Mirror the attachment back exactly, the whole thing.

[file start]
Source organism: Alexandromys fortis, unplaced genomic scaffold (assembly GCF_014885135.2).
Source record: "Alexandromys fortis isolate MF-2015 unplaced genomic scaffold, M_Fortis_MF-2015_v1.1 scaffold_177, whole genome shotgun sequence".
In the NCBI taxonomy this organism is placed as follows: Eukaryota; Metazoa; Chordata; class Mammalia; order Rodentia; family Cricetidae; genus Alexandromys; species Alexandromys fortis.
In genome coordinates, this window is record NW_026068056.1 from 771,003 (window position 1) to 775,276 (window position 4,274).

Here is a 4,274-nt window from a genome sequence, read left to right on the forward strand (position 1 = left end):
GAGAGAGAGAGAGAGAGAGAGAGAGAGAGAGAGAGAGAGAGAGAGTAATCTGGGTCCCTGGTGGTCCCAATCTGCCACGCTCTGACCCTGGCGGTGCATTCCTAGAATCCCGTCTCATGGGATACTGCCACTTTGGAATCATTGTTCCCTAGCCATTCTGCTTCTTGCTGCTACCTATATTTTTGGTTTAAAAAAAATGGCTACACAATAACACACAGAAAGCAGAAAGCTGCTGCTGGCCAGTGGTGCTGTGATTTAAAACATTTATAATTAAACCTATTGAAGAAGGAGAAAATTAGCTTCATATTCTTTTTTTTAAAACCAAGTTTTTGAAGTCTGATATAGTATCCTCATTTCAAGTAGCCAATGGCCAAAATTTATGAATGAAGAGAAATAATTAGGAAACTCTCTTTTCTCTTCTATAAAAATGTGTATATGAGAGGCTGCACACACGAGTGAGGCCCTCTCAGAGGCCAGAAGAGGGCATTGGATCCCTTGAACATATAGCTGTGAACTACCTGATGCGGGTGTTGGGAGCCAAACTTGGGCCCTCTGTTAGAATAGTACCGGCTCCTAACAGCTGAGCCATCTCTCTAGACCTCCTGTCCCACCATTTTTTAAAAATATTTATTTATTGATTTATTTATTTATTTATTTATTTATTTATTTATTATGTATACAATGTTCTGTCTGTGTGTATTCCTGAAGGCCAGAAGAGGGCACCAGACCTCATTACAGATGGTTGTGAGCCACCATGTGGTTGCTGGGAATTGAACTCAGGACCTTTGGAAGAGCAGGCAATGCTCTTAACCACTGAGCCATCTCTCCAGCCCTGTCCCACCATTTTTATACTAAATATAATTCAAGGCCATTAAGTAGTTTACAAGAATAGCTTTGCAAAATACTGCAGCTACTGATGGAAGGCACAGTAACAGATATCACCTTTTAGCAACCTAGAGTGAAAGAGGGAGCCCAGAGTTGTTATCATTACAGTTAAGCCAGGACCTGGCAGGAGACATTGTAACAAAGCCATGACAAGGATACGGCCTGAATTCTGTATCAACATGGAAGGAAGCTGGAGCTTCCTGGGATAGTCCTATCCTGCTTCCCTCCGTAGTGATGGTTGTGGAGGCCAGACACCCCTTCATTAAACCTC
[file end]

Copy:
Source organism: Alexandromys fortis, unplaced genomic scaffold (assembly GCF_014885135.2).
Source record: "Alexandromys fortis isolate MF-2015 unplaced genomic scaffold, M_Fortis_MF-2015_v1.1 scaffold_177, whole genome shotgun sequence".
In the NCBI taxonomy this organism is placed as follows: Eukaryota; Metazoa; Chordata; class Mammalia; order Rodentia; family Cricetidae; genus Alexandromys; species Alexandromys fortis.
In genome coordinates, this window is record NW_026068056.1 from 771,003 (window position 1) to 775,276 (window position 4,274).

Here is a 4,274-nt window from a genome sequence, read left to right on the forward strand (position 1 = left end):
GAGAGAGAGAGAGAGAGAGAGAGAGAGAGAGAGAGAGAGAGAGAGTAATCTGGGTCCCTGGTGGTCCCAATCTGCCACGCTCTGACCCTGGCGGTGCATTCCTAGAATCCCGTCTCATGGGATACTGCCACTTTGGAATCATTGTTCCCTAGCCATTCTGCTTCTTGCTGCTACCTATATTTTTGGTTTAAAAAAAATGGCTACACAATAACACACAGAAAGCAGAAAGCTGCTGCTGGCCAGTGGTGCTGTGATTTAAAACATTTATAATTAAACCTATTGAAGAAGGAGAAAATTAGCTTCATATTCTTTTTTTTAAAACCAAGTTTTTGAAGTCTGATATAGTATCCTCATTTCAAGTAGCCAATGGCCAAAATTTATGAATGAAGAGAAATAATTAGGAAACTCTCTTTTCTCTTCTATAAAAATGTGTATATGAGAGGCTGCACACACGAGTGAGGCCCTCTCAGAGGCCAGAAGAGGGCATTGGATCCCTTGAACATATAGCTGTGAACTACCTGATGCGGGTGTTGGGAGCCAAACTTGGGCCCTCTGTTAGAATAGTACCGGCTCCTAACAGCTGAGCCATCTCTCTAGACCTCCTGTCCCACCATTTTTTAAAAATATTTATTTATTGATTTATTTATTTATTTATTTATTTATTTATTTATTATGTATACAATGTTCTGTCTGTGTGTATTCCTGAAGGCCAGAAGAGGGCACCAGACCTCATTACAGATGGTTGTGAGCCACCATGTGGTTGCTGGGAATTGAACTCAGGACCTTTGGAAGAGCAGGCAATGCTCTTAACCACTGAGCCATCTCTCCAGCCCTGTCCCACCATTTTTATACTAAATATAATTCAAGGCCATTAAGTAGTTTACAAGAATAGCTTTGCAAAATACTGCAGCTACTGATGGAAGGCACAGTAACAGATATCACCTTTTAGCAACCTAGAGTGAAAGAGGGAGCCCAGAGTTGTTATCATTACAGTTAAGCCAGGACCTGGCAGGAGACATTGTAACAAAGCCATGACAAGGATACGGCCTGAATTCTGTATCAACATGGAAGGAAGCTGGAGCTTCCTGGGATAGTCCTATCCTGCTTCCCTCCGTAGTGATGGTTGTGGAGGCCAGACACCCCTTCATTAAACCTC